This is a spot we had at Joshua Tree last week. Monzogranite formations. I’ve camped alongside a lot of monzogranitic rocks- in the Alabama Hills, at Joshua Tree, at Indian Bread Rocks, City of Rocks and Rockhound Parks in New Mexico. These relict forms draw us to be near them, to sleep under their protective embrace at night, to rest in their cool shade during the day, to scramble over and on top of them at all hours, but especially at sunrise and at dusk.
Yoga and meditation in these spaces is something more than magical- the body takes over from the mind and everything becomes breathing, stillness, and movement. The light that plays over the forms penetrates the heart and sends it soaring. The mind is stunned into silence and observation, but the body is in love. I think that it is almost like the earth undresses for us here, invites us into her body in a way that feels more intimate than it does in other settings.
I do feel differences when I sit in different places. Each place has its own resonance, its own language, and it is the body that responds most deeply to place. The mind notices, the mind is engaged, sure, this is lovely, that over there is gorgeous, it’s hot, what’s that bird, etc. This reminds me of that other place.
But the body unfurls itself and rolls in the grass or the dirt or the snow. The world penetrates the body, the breath brings the world into it, sounds reverberate through the tiny bones of the ear canal and the cells seem to spark to the new vibrations. Yoga makes this more obvious, more delectable, richer because we attune to it, to this presence in us and around us. It isn’t always easy to feel how we take the environment in, how we make of it the tiniest parts of our bodies, how we leave parts of ourselves wherever we go and take other parts with us- the exchange happens in each instant and without ceasing. But going outdoors, going into the wild, makes this process come into focus. And once we open to it, once we sense it and understand it and feel what it makes us feel, we can cultivate it. We can attend to it, notice it, and give thanks for all the richness and strangeness it brings into our whole selves, our bodies and our lives.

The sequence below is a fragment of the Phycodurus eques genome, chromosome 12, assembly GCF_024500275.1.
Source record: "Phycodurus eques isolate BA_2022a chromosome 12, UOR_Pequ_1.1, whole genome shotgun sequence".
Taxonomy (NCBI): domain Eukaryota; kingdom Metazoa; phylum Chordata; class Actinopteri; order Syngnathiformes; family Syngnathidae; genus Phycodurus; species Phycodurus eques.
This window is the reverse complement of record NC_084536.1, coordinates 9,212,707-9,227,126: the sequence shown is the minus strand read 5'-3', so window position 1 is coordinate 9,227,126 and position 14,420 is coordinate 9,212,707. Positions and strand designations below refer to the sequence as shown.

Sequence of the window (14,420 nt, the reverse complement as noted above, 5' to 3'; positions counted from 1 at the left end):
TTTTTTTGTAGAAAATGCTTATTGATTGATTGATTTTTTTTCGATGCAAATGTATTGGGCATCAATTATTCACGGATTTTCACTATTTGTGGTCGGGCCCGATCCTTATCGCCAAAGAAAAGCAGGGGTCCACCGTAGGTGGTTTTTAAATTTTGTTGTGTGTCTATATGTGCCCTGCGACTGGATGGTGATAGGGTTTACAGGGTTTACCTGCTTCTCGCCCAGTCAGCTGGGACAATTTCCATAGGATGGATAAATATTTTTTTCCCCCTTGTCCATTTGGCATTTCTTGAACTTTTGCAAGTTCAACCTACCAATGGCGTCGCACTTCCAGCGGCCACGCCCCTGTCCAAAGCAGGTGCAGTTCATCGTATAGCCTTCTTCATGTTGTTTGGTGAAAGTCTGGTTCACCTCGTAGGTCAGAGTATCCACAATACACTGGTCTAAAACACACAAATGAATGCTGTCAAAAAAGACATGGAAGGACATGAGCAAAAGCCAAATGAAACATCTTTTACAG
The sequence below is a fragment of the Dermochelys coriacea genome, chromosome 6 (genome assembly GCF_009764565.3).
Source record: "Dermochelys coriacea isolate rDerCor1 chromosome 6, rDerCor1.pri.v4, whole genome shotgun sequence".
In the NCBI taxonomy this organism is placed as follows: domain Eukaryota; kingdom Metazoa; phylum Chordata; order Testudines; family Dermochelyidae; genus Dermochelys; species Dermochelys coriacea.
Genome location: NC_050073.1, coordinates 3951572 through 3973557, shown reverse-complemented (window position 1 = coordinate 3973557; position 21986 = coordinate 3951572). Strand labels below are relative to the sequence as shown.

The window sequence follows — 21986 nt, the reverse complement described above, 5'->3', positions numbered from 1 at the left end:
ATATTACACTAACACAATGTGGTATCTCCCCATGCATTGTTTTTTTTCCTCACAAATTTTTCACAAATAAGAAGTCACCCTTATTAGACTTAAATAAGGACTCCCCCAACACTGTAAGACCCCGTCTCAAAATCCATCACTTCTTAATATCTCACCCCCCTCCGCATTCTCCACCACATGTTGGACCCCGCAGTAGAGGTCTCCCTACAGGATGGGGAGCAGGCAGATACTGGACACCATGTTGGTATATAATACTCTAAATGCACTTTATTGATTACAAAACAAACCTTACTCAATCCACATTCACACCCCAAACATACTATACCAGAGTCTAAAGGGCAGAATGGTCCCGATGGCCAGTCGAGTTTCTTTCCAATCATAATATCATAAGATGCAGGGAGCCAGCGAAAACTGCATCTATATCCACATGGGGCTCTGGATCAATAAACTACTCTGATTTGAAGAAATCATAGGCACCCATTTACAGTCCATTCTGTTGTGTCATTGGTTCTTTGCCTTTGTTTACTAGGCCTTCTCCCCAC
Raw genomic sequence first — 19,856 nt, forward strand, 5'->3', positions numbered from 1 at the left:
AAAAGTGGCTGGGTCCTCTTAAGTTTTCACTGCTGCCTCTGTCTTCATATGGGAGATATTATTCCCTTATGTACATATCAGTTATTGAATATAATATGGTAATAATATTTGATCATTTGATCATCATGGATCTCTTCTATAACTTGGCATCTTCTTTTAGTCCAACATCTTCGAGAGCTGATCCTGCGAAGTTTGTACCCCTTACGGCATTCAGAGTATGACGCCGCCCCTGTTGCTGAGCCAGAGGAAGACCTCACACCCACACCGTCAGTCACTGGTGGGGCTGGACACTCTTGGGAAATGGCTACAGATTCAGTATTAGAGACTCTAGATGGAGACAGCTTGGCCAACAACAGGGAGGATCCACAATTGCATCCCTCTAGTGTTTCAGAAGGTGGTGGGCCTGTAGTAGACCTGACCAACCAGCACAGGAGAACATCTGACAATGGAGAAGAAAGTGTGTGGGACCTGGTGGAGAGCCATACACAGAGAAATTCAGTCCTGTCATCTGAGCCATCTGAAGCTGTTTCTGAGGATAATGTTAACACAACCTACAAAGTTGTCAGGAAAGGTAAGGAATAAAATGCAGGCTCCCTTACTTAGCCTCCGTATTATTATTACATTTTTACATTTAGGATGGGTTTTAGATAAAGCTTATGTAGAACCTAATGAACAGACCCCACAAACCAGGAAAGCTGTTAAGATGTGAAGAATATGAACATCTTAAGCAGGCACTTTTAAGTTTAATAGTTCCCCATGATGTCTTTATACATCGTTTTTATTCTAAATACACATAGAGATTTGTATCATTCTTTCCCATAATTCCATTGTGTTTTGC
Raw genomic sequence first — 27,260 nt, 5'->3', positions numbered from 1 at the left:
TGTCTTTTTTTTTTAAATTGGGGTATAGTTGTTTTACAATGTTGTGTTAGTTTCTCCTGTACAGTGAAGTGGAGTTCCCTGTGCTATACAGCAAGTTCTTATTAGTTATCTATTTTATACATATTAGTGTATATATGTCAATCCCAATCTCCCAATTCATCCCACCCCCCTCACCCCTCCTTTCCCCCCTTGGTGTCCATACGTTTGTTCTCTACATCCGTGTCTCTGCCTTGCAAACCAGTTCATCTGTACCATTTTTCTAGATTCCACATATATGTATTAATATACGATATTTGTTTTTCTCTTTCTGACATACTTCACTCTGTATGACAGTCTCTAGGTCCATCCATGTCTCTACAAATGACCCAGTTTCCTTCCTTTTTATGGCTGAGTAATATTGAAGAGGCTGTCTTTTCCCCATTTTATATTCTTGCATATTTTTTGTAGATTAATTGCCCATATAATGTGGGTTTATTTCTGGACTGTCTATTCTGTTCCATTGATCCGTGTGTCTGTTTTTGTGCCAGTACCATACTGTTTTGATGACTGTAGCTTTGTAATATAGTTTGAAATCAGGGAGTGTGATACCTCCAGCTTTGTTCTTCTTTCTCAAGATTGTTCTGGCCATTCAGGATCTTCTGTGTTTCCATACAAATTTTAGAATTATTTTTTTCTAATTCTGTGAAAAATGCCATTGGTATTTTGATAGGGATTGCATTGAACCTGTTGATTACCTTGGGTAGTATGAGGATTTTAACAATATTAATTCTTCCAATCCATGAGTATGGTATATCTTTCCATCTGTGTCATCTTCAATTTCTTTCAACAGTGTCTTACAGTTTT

We are on this grand adventure. But the going different places, camping out, exploring, seeing new things, escaping from our old indoor lives- these are simply the requisite acts that allow for the true journey to unfold- the inner journey. Fifty years of living in buildings, sitting in cars, peeing and pooping in porcelain thrones, taking in numberless hours of television noise and stupidity, numbing myself with drink and drugs and netflix, only going outside on occasion, for an hour or two, or a weekend once a year- had made of me a dangerous, brittle, unhappy and unhealthy man. In one year I feel I have undone almost all of those bad years. My body is alive and my mind is no longer abusing it. Dethroned from its place of privilege, my mind is becoming a better friend- less brittle, less strict, less busy, less anxious and unhappy all the time. More easy going, more laid-back, and I think, happy to not be in charge any more. Freed from the tyranny of that bitter and fearful mind, my body rejoices. Freed from the isolation and slickness of the insides of buildings, my body is free and happy. Wandering under the blue sky, under the waxing and waning moon, under the blistering sun, in the weeds, in the woods, in the desert and the mountains, my body has regained its animal nature, its innate birthright. Everything feels good. Breathing feels better than drinking. I never thought I’d say anything like that, but it’s true.
Practice now is a hinge that swings a great door. All the wild beauty, the skies and the sun and the moon and the stars, the wolves and coyotes and snakes and lizzards and crows and hawks, the kangaroo rats and the tarantulas, the deer and the jackrabbits- all that wild and strange and particular beauty floods through me and into me and becomes me, and the inner world when I turn my gaze to it becomes just as wild and strange and particular. Just as in the outer world each moment, each space, each universe, is packed to the gills with writhing life, so too is the inner world completely free of nothingness. There is the luminous emptiness synonymous with form, and formless emptiness synonymous with light, but they co-exist in a ceaseless interdependent play. Sitting, there seems to be no way to discern anything acting as mediator between inside and outside.
I am so glad that I got to live this long. Even a single hour of this life is enough for me to die happy.
Namaste. Thanks for coming by.
I love you.